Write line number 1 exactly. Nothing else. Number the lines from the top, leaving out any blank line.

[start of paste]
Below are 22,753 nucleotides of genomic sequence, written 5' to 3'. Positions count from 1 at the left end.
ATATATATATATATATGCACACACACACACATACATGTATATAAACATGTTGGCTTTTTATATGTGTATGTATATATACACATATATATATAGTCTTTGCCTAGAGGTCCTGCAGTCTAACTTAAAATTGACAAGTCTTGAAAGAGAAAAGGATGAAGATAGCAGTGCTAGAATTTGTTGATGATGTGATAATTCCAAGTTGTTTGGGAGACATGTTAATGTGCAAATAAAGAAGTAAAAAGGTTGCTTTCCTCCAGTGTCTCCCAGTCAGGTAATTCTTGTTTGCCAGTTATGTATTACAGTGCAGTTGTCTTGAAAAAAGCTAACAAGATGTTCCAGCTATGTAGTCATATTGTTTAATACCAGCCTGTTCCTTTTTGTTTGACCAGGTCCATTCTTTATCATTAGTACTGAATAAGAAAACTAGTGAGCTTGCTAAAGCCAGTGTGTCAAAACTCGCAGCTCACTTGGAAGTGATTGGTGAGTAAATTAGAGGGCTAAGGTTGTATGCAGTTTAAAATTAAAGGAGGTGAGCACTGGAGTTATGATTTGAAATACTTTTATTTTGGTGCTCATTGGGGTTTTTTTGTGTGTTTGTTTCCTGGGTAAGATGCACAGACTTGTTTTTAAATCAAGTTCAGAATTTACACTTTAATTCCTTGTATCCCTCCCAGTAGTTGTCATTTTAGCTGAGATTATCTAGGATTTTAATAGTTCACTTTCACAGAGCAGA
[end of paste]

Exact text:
Below are 22,753 nucleotides of genomic sequence, written 5' to 3'. Positions count from 1 at the left end.